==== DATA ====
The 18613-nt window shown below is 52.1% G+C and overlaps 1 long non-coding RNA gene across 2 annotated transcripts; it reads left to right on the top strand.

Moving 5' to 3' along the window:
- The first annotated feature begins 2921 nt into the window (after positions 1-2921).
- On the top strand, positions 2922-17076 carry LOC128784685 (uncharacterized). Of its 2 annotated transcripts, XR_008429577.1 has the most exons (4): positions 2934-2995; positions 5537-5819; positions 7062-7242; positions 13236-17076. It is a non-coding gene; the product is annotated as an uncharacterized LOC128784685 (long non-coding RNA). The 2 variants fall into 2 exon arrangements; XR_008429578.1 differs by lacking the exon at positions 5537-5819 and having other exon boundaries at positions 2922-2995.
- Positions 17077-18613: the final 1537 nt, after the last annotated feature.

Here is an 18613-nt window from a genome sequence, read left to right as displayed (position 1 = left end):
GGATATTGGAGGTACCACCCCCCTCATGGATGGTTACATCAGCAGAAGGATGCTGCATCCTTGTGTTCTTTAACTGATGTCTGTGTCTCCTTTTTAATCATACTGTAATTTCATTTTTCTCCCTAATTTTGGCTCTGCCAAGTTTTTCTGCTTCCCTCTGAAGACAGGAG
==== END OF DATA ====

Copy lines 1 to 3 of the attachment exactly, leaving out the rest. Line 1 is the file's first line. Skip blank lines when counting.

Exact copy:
The 18613-nt window shown below is 52.1% G+C and overlaps 1 long non-coding RNA gene across 2 annotated transcripts; it reads left to right on the top strand.

Moving 5' to 3' along the window:
- The first annotated feature begins 2921 nt into the window (after positions 1-2921).